Yes, I know the title of the Edutopia article says RURAL students reap academic gains from community service, but really, there’s nothing here in this article that wouldn’t apply to any student service, rural, urban, or suburban.
The service learning examples in this article are terrific, and there is a nice video accompanying it. In this district, academic scores are up, attendance up, and all kinds of other good schooly information is connected to the service learning.
But really, it all comes home for me when the students articulate what service and learning mean to them.
James (not his real name), a student who received many Fs his freshman year and who was a chronic truant until he moved to the Fowler district, surveys his shed with pride. “We accomplished something for the little kids,” he says. James, who is graduating from Casa Blanca, attributes much of his success to service learning. “Every day, this is what I love coming to school for — doing projects and building stuff for the community,” he explains.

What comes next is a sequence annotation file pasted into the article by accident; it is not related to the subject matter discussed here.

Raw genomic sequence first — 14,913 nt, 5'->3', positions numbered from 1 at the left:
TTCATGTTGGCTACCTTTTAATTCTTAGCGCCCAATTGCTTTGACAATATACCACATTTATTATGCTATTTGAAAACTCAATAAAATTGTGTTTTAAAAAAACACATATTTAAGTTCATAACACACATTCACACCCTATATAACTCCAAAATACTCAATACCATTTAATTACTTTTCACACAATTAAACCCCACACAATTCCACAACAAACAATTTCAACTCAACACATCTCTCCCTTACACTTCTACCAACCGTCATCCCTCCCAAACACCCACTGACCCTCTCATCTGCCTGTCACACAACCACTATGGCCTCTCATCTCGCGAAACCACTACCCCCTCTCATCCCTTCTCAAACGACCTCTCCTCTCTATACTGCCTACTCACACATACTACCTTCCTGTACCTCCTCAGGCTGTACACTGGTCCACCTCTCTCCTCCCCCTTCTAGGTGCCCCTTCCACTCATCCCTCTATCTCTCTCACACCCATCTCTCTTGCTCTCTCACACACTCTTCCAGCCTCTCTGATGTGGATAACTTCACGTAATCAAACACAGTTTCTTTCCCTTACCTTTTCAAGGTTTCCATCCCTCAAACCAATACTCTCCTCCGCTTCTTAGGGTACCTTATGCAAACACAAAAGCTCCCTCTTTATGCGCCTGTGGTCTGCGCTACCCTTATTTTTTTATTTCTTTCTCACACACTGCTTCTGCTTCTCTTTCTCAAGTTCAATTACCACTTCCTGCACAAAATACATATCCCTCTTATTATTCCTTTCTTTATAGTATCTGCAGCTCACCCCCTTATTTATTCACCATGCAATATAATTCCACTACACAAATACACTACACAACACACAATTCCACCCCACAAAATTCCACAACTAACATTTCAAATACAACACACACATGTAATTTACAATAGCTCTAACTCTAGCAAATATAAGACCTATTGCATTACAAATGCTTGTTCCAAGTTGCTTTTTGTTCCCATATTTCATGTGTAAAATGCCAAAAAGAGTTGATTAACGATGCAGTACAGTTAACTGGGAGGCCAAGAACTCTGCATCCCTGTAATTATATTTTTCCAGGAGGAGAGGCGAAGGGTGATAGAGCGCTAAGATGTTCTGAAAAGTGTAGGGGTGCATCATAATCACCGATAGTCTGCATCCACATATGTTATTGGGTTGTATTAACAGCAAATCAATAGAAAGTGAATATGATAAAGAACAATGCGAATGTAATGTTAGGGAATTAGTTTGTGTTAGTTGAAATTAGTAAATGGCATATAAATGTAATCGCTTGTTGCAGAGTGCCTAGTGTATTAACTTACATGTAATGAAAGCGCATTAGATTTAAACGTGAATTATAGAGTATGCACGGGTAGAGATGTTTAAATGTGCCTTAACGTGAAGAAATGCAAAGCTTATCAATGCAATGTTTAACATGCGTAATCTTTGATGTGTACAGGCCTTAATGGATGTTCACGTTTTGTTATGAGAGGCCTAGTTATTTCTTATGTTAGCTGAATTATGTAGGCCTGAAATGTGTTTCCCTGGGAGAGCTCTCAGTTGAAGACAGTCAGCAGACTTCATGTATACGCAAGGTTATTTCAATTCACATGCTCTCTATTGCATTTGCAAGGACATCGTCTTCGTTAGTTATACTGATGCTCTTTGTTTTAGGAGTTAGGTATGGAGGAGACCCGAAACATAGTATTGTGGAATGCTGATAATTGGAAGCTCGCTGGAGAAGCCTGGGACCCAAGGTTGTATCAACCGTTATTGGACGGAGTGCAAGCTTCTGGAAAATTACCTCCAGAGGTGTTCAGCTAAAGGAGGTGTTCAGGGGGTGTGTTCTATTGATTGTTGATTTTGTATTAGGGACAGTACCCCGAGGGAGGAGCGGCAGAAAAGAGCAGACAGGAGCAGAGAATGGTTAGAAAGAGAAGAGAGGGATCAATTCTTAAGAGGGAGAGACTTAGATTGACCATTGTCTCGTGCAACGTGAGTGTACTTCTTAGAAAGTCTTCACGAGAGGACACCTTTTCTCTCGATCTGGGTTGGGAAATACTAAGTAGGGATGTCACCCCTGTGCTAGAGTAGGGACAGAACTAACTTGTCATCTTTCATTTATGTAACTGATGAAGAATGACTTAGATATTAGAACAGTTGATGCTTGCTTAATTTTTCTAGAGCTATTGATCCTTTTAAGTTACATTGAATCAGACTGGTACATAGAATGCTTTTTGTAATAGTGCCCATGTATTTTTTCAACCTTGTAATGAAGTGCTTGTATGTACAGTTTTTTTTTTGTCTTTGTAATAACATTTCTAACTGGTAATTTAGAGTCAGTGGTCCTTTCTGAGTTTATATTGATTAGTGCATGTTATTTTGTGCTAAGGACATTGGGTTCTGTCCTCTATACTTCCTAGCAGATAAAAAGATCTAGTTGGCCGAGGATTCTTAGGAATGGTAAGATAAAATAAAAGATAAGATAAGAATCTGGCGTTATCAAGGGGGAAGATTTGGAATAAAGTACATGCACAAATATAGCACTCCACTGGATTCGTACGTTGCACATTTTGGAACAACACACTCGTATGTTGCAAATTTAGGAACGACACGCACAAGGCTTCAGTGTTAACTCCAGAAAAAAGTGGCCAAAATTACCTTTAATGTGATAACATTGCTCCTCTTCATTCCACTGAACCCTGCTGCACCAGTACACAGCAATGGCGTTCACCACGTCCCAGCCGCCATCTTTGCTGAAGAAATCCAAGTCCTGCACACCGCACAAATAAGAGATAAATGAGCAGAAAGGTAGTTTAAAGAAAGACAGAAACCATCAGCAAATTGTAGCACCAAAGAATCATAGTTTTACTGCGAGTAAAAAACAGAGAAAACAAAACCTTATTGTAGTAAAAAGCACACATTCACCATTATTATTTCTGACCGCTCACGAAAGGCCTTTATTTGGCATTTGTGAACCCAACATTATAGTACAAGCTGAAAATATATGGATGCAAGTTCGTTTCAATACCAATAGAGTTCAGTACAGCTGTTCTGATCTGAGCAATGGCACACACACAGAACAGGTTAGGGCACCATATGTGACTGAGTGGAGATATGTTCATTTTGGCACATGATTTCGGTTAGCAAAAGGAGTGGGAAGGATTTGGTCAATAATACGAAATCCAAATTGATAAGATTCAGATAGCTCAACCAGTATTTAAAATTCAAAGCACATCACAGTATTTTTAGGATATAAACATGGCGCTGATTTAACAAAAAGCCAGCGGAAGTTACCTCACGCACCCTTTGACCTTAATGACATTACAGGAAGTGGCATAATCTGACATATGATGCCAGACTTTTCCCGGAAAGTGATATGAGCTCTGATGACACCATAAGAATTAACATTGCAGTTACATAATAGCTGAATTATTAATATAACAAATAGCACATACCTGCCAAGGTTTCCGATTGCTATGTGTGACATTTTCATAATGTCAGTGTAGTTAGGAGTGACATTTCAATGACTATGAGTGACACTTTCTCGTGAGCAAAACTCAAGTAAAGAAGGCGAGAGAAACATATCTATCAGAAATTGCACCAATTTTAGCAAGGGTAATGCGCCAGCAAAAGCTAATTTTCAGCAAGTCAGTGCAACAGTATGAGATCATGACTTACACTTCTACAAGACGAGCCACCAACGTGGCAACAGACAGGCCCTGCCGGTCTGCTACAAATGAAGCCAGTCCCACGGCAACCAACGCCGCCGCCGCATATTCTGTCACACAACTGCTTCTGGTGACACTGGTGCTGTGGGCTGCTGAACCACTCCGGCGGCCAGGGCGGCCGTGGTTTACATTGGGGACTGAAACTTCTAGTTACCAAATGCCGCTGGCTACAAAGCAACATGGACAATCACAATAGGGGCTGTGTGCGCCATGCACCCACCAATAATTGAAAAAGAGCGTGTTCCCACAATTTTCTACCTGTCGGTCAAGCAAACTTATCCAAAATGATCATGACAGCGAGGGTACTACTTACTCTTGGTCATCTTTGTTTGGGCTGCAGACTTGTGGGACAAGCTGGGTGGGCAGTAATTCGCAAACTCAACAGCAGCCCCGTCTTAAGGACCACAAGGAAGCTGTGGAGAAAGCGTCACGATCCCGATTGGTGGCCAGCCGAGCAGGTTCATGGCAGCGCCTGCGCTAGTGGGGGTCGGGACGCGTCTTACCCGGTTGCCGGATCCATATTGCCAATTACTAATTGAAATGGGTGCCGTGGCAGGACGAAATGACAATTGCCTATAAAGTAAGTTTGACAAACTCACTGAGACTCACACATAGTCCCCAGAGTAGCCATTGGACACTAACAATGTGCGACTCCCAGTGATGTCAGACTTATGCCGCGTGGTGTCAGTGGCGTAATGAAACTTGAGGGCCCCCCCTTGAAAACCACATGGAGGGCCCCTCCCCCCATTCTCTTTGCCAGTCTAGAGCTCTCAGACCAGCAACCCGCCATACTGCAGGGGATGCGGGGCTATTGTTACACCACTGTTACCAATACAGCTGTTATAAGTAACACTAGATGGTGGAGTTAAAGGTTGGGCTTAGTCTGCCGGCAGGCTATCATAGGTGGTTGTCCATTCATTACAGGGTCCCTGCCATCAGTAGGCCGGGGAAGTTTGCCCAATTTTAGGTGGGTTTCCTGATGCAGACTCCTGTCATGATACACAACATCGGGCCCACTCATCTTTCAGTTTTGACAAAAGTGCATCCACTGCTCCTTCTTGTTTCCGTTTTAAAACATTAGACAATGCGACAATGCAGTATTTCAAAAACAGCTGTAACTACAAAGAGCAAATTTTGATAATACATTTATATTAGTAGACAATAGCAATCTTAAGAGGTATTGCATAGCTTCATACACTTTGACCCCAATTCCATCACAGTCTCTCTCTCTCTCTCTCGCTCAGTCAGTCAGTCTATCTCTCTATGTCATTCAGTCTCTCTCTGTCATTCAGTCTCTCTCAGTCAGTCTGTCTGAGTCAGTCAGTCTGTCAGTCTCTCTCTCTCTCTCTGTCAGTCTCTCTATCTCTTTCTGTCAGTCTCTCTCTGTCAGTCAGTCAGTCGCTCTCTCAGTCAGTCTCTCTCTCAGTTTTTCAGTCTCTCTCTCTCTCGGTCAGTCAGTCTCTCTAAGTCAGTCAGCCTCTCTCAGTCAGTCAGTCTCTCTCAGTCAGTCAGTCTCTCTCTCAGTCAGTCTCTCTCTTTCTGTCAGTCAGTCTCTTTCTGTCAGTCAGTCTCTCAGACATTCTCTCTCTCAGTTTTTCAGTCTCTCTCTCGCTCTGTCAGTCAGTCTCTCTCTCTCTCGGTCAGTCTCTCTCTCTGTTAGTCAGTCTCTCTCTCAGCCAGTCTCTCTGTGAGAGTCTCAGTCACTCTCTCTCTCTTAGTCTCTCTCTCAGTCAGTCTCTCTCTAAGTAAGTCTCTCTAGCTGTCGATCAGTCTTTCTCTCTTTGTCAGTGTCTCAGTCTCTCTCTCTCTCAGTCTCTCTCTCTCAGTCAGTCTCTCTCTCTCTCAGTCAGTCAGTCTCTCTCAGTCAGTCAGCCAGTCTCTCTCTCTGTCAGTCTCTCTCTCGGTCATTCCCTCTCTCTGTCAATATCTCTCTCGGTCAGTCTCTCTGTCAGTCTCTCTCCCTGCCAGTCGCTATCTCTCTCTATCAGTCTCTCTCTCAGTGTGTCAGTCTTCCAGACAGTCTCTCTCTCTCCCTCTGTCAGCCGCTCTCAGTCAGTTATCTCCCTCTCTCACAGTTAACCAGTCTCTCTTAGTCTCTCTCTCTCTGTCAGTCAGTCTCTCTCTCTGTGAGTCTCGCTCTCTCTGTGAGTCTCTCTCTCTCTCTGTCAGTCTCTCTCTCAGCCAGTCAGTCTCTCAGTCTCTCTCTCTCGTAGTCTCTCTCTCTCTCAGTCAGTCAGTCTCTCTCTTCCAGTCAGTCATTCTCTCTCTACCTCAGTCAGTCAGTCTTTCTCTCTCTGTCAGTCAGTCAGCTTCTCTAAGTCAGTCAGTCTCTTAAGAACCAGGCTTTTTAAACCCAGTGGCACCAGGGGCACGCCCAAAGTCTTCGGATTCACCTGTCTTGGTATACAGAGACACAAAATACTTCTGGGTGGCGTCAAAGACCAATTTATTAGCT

James also points out that it’s more critical to do work right the first time on a construction project than on a math worksheet, where he can easily rework mistakes. “If you mess up on the real project, you can’t just erase it. You’ve got to buy more wood. It’s not cool.”
James is pointing out something that should be such a obvious principle of education, but often gets lost in the achievement/assessment/accountability shell game: Learning only matters if it matters to the learner. Achievement can be measured in pride, not wasting wood, and helping little kids–not filling out worksheets. The only reason anyone would be surprised that a “chronic truant” cares about his work or about little kids is that we rarely ask students to demonstrate their human capacity for caring for others while in school.
Hope everyone reads this terrific article and congratulations to the profiled school district in Fowler, California!